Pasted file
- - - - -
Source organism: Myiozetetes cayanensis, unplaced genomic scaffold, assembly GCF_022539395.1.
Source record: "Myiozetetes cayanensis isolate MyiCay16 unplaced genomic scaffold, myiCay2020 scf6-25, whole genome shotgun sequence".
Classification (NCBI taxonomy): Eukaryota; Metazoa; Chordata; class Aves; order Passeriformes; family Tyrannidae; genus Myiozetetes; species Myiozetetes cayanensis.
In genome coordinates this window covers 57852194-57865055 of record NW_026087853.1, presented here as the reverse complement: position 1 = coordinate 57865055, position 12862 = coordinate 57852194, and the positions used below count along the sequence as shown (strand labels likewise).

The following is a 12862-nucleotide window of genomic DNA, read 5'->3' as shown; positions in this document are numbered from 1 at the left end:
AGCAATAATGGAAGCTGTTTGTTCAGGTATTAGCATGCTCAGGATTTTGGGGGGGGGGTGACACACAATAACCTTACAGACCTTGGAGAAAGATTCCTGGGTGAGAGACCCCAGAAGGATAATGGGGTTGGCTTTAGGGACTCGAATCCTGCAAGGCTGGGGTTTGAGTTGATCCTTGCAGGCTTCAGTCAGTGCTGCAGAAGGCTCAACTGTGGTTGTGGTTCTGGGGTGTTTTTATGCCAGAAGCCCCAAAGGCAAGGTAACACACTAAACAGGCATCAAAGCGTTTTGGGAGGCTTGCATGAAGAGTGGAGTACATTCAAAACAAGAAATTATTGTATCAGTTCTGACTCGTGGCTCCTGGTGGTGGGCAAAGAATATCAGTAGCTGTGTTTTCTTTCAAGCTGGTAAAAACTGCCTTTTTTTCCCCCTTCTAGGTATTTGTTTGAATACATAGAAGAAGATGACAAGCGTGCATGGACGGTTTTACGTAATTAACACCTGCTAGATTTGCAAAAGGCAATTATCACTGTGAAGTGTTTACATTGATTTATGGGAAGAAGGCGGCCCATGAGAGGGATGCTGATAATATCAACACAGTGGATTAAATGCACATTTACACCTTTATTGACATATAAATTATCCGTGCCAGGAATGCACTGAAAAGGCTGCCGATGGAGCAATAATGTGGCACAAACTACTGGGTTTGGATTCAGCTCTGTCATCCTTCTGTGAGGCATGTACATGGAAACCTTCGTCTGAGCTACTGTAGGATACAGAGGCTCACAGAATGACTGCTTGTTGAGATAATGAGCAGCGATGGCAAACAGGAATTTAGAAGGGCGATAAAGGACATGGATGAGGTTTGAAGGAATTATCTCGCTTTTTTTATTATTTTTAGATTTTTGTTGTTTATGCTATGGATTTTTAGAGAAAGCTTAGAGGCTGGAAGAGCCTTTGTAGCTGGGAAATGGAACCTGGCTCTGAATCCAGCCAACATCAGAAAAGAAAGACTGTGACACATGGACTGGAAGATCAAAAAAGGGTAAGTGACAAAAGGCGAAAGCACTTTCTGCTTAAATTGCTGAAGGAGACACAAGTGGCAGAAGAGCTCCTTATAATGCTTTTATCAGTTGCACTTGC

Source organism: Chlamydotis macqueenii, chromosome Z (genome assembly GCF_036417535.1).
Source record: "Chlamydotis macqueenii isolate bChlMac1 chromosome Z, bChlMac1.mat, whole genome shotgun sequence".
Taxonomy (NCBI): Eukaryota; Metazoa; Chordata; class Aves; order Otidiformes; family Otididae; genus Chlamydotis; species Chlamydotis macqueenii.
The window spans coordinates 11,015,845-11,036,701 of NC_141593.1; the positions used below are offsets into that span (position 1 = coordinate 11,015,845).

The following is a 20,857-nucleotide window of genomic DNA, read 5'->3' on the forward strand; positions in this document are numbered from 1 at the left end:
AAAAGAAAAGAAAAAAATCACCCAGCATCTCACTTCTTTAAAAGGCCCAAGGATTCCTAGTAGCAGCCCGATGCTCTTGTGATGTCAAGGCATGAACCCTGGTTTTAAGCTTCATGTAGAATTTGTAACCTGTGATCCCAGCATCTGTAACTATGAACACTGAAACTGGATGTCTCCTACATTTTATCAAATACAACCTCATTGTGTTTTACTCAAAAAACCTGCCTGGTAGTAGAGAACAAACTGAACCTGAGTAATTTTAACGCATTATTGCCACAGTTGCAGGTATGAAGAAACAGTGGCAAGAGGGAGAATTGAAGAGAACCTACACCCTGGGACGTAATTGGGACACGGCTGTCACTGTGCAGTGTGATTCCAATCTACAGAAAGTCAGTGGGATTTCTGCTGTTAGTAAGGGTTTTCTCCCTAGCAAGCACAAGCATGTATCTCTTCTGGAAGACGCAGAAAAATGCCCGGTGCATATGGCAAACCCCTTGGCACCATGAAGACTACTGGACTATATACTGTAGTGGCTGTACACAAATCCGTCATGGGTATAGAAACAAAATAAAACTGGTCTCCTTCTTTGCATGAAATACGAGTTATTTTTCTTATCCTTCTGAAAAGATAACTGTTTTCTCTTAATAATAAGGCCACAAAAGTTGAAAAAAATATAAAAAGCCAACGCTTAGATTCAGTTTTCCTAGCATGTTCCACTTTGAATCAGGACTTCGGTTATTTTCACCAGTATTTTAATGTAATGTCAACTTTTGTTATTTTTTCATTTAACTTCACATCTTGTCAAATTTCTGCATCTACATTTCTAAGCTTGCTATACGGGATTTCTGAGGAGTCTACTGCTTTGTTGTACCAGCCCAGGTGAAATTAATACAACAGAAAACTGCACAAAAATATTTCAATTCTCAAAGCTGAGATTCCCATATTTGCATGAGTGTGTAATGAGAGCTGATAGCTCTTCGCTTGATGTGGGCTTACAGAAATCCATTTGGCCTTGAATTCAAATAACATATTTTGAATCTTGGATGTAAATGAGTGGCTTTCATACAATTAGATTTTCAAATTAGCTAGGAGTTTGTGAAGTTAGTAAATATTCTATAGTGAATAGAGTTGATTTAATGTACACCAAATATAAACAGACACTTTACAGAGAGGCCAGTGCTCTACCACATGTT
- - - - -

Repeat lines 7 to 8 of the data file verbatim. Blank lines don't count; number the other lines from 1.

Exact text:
Source organism: Chlamydotis macqueenii, chromosome Z (genome assembly GCF_036417535.1).
Source record: "Chlamydotis macqueenii isolate bChlMac1 chromosome Z, bChlMac1.mat, whole genome shotgun sequence".